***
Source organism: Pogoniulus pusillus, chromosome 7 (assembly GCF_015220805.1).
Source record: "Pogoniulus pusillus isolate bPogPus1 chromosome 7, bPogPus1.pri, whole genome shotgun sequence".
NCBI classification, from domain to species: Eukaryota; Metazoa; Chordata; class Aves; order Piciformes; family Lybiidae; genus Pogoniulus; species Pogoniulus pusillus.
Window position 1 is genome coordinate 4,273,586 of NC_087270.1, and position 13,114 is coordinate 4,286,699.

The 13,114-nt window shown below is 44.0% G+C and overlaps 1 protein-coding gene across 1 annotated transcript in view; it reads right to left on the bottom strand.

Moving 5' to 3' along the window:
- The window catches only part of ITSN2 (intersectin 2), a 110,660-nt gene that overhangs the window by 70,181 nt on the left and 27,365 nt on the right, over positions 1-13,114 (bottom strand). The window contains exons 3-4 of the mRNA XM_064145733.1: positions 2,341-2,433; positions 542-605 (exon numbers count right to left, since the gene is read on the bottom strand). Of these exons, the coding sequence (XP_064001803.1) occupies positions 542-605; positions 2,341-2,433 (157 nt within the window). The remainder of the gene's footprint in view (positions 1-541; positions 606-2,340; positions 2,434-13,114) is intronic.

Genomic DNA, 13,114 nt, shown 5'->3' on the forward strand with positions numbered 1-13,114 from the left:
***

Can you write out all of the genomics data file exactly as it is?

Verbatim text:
Source organism: Pogoniulus pusillus, chromosome 7 (assembly GCF_015220805.1).
Source record: "Pogoniulus pusillus isolate bPogPus1 chromosome 7, bPogPus1.pri, whole genome shotgun sequence".
NCBI classification, from domain to species: Eukaryota; Metazoa; Chordata; class Aves; order Piciformes; family Lybiidae; genus Pogoniulus; species Pogoniulus pusillus.
Window position 1 is genome coordinate 4,273,586 of NC_087270.1, and position 13,114 is coordinate 4,286,699.

The 13,114-nt window shown below is 44.0% G+C and overlaps 1 protein-coding gene across 1 annotated transcript in view; it reads right to left on the bottom strand.

Moving 5' to 3' along the window:
- The window catches only part of ITSN2 (intersectin 2), a 110,660-nt gene that overhangs the window by 70,181 nt on the left and 27,365 nt on the right, over positions 1-13,114 (bottom strand). The window contains exons 3-4 of the mRNA XM_064145733.1: positions 2,341-2,433; positions 542-605 (exon numbers count right to left, since the gene is read on the bottom strand). Of these exons, the coding sequence (XP_064001803.1) occupies positions 542-605; positions 2,341-2,433 (157 nt within the window). The remainder of the gene's footprint in view (positions 1-541; positions 606-2,340; positions 2,434-13,114) is intronic.

Genomic DNA, 13,114 nt, shown 5'->3' on the forward strand with positions numbered 1-13,114 from the left: